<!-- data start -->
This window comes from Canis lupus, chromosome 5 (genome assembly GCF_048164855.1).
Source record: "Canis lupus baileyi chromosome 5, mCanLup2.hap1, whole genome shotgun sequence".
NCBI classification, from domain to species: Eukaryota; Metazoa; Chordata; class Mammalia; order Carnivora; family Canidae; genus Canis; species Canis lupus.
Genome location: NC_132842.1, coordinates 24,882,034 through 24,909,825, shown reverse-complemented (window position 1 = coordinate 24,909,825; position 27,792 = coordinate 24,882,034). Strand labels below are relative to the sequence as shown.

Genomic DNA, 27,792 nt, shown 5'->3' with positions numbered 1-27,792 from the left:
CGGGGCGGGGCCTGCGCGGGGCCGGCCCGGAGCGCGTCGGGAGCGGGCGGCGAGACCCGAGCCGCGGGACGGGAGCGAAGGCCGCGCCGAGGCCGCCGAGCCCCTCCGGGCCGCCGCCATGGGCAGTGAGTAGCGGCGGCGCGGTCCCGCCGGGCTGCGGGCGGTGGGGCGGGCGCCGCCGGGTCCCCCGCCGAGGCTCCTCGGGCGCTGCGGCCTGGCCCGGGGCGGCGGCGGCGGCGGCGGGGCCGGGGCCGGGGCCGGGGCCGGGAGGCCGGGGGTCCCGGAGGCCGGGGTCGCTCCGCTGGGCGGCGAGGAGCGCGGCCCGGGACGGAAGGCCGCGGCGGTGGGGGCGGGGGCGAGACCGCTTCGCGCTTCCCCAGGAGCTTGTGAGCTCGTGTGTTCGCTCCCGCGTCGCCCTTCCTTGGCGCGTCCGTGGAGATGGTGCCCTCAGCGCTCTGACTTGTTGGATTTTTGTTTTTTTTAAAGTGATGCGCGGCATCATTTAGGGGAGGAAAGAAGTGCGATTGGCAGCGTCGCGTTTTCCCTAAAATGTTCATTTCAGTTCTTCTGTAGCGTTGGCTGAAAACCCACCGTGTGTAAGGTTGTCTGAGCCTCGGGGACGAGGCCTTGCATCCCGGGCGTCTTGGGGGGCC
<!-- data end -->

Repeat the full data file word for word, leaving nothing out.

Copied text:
This window comes from Canis lupus, chromosome 5 (genome assembly GCF_048164855.1).
Source record: "Canis lupus baileyi chromosome 5, mCanLup2.hap1, whole genome shotgun sequence".
NCBI classification, from domain to species: Eukaryota; Metazoa; Chordata; class Mammalia; order Carnivora; family Canidae; genus Canis; species Canis lupus.
Genome location: NC_132842.1, coordinates 24,882,034 through 24,909,825, shown reverse-complemented (window position 1 = coordinate 24,909,825; position 27,792 = coordinate 24,882,034). Strand labels below are relative to the sequence as shown.

Genomic DNA, 27,792 nt, shown 5'->3' with positions numbered 1-27,792 from the left:
CGGGGCGGGGCCTGCGCGGGGCCGGCCCGGAGCGCGTCGGGAGCGGGCGGCGAGACCCGAGCCGCGGGACGGGAGCGAAGGCCGCGCCGAGGCCGCCGAGCCCCTCCGGGCCGCCGCCATGGGCAGTGAGTAGCGGCGGCGCGGTCCCGCCGGGCTGCGGGCGGTGGGGCGGGCGCCGCCGGGTCCCCCGCCGAGGCTCCTCGGGCGCTGCGGCCTGGCCCGGGGCGGCGGCGGCGGCGGCGGGGCCGGGGCCGGGGCCGGGGCCGGGAGGCCGGGGGTCCCGGAGGCCGGGGTCGCTCCGCTGGGCGGCGAGGAGCGCGGCCCGGGACGGAAGGCCGCGGCGGTGGGGGCGGGGGCGAGACCGCTTCGCGCTTCCCCAGGAGCTTGTGAGCTCGTGTGTTCGCTCCCGCGTCGCCCTTCCTTGGCGCGTCCGTGGAGATGGTGCCCTCAGCGCTCTGACTTGTTGGATTTTTGTTTTTTTTAAAGTGATGCGCGGCATCATTTAGGGGAGGAAAGAAGTGCGATTGGCAGCGTCGCGTTTTCCCTAAAATGTTCATTTCAGTTCTTCTGTAGCGTTGGCTGAAAACCCACCGTGTGTAAGGTTGTCTGAGCCTCGGGGACGAGGCCTTGCATCCCGGGCGTCTTGGGGGGCC